This is more of an issue for the vast backlog of observations that have gotten taxonomically stuck due to inactive users. I completely agree about the importance of communicating why an ID is suspect, but, if there’s no one to communicate that to, then what’s the solution? Currently, it’s finding more users by tagging them and hoping they respond, but this isn’t viable for taxa that don’t see much engagement on here.

Hypothetical example: an observation from 2015 that has 4 IDs, all objectively erroneous, from users who are no longer active. Now say an expert in this group wishes to correct this, but their Maverick ID doesn’t even un-Research Grade this, let alone move it to the appropriate taxon. There aren’t any other regular users who work with this hypothetical taxon, so nobody else to tag (of course, it would take 12 new IDs to actually establish a new commmunity ID… yikes).

Consider how much time is being spent attempting to clean up an observation like that. As someone who has done so countless times in a similar group that I work on (Indo-Pacific corals), a better solution needs to exist. This problem will only get worse over time.


@Dan_Johnson and I just spent 2 weeks cleaning up a couple thousand cicada ID’s which is what prompted this and other related posts. I’ve identified nearly 2000 to species during this time and Dan easily 4 times that many. Like I said, it’s my two cents after running into the problem several hundred times during this period.


At one point I had over 40 maverick IDs to my name. I even wrote a journal post about it ( The fact is, I’ve probably made hundreds of IDs that were initially maverick, but they’ve mostly all been sorted out. I’m now down to only 5, with just a couple of instances where I changed or withdrew the maverick ID.

It would be terribly annoying to have something “actively encouraging” me to clean-up an ID when in fact the ID I’ve given is correct.


Thanks everyone for the comments on this suggestion. Sounds like it’s far from a winning suggestion at this point, but perhaps with some refinement, we can get some agreement on some sort of functionality in this direction. Just as a background, the idea for this request was motivated by doing some 8000 or so cicada IDs over the past three weeks or so. I saw huge numbers of really bad IDs, such as “Genus Cicada,” a non-American genus applied to American species. Many of these IDs were made by people who continue to visit iNaturalist at least occasionally. Many of them I assume were probably unaware that they had outstanding mavericks out there that they would be happy to correct if they were aware of them.

Concerning the various comments asserting that if an ID achieves “maverick” status, it’s no longer a problem, because the community ID overrides it: It actually is still a big problem for advanced identifier, because an extremely useful tool is the ident_taxon_id command line option. This option allows listing all observations identified as a taxon. This allows finding for example an observation that was identified as a species by an expert in disagreement with another identification and thus the community ID is not what the expert IDed it as. When used, it will list everything having one of those IDs, including all the incorrect mavericks. If those mavericks were cleaned out, it would reduce the number of observations the identifier has to weed through.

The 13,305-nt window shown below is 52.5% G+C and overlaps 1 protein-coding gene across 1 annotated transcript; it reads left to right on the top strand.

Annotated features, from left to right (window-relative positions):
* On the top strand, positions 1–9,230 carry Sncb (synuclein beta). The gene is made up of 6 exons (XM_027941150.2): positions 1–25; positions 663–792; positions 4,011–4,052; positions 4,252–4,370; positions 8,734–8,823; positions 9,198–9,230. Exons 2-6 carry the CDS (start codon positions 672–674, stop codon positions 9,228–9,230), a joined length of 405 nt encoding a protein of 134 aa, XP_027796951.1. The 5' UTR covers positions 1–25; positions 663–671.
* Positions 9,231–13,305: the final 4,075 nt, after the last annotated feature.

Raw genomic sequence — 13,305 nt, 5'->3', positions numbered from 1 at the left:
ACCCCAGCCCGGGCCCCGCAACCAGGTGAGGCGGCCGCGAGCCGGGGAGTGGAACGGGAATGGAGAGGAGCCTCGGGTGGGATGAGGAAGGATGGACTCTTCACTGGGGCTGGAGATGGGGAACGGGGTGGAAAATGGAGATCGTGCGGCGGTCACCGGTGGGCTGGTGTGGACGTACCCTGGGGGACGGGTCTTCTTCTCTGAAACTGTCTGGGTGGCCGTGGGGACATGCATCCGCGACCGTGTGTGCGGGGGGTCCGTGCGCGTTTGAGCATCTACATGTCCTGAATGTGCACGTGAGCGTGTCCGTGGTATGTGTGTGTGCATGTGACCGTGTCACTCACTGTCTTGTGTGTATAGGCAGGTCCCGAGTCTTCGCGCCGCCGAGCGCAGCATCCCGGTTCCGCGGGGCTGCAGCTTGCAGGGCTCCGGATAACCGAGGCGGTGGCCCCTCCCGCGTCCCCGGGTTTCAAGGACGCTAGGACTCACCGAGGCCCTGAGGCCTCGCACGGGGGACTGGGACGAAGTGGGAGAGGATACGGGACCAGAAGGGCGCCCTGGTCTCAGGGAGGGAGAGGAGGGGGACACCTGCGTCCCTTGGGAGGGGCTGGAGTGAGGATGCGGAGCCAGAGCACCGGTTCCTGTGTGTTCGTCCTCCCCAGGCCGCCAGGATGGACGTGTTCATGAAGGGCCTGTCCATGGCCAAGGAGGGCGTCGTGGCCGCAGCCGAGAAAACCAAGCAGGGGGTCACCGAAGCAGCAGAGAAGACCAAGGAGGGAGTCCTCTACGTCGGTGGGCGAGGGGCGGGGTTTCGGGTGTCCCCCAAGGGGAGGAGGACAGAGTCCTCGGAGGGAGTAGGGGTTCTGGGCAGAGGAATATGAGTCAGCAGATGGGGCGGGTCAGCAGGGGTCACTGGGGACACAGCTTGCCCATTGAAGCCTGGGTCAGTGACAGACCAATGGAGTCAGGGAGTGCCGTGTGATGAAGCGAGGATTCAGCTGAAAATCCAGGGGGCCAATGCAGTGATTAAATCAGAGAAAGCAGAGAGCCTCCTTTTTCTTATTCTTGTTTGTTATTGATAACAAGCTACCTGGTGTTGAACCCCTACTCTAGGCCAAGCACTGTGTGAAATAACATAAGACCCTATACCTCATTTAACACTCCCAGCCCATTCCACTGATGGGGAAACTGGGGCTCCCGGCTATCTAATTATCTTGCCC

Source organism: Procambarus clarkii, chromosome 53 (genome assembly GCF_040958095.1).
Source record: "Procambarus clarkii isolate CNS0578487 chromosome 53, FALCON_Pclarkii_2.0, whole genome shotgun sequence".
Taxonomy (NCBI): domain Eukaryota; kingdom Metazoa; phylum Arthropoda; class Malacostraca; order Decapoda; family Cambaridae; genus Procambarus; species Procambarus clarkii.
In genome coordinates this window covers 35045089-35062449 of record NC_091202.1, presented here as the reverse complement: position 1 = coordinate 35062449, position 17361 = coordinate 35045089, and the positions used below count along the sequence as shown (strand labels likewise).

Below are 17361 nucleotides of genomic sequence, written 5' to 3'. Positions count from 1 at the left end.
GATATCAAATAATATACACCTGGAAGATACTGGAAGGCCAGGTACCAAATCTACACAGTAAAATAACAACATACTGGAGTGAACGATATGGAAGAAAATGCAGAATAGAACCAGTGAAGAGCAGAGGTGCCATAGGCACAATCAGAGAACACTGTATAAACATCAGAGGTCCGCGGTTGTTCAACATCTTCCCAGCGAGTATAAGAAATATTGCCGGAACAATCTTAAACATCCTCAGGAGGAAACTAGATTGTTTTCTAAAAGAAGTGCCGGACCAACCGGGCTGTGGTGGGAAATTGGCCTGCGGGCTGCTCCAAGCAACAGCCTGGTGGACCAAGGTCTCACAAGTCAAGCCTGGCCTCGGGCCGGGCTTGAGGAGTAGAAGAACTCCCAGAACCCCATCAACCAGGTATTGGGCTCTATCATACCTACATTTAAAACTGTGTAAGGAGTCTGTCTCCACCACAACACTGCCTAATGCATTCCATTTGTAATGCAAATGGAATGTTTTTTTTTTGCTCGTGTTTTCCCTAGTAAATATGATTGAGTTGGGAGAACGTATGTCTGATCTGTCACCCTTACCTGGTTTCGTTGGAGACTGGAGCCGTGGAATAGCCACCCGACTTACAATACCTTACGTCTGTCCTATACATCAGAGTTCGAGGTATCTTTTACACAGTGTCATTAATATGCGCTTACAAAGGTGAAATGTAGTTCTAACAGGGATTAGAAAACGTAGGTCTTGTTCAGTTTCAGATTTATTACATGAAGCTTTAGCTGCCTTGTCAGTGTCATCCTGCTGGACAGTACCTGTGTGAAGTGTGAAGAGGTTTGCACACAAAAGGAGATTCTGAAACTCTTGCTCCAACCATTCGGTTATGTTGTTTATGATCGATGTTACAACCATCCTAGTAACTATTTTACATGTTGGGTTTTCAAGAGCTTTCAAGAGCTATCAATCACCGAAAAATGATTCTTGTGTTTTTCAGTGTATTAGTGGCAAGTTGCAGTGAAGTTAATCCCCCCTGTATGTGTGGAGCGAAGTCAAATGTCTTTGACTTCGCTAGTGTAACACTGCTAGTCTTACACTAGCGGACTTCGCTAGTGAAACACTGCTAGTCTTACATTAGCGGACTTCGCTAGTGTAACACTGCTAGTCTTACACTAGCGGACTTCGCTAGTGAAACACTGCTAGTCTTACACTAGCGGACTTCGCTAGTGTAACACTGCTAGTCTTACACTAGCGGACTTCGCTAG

Great point about mavericks being sometimes correct mavericks. I think some sort of notification system for both the good and bad would be useful. For the bad one’s, it would be obviously useful for those that made them to consider withdrawing them. For the good, it might be handy to have some sort of reminder to help motivate the identifier to round up help and perhaps contact the conflicting IDers to help get the maverick established as the correct ID.

Rather that a “Glaring colored bannered,” how about a more gentle, more subtle little circle on the banner which when hovered over has the message “you have observations with potential issues” (or something like that). When clicked on, it could provide them with a listing of observations to look at, perhaps in Identify.

I also imagine that included in a list of IDs to be addressed would be those that that have two conflicting IDs (or maybe even one), especially if the user has never checked that observation after those other IDs were made.

Perhaps there would also need to a button were the user can acknowledge seeing the items but chooses to do nothing for whatever reason. So next time they go to their “issues” list, they wouldn’t see them again.

As for flags, I would expect this would be restricted to glaring errors, such as geographically not occurring anywhere near the observation.

I may revise the writing of my initial suggestion following comments.


As someone who has a few maverick IDs that I feel are correct, I also disagree in principle, and I think the way that @mertensia suggests to look for mavericks is pretty useful.


Did you see I addressed the subject of good maverick IDs in my response?

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I think a button somewhere on the homepage for quickly viewing mavericks, as well as an explanation for what they are would be useful. The cicada identification sounds extremely frustrating!


Or due to users not looking at all the pics.
Like this one. Less than half the photos (only 3 of 7) feature the butterfly that this observation was RG for until I came & dissented. I will go down with my Maverick ship on that one*.

*Unless the photos are changed. :slightly_smiling_face:


I feel like I don’t see all the facets of this discussion. Still, maybe this is a useful idea: The profile page for every user could show some “statistics” on their observations, e.g. the number of Mavericks. Hovering over the description (Mavericks) could bring up an explanation of what it means and how the user can help make iNat better. Clicking the number itself would bring up a list of these observations by that user.

On the subject of “false community IDs” of inactive users, one could define a procedure by which the observation would be made casual. The user would be informed and a time frame set. I’m also thinking of observations where it’s unclear what the subject of the photo(s) is.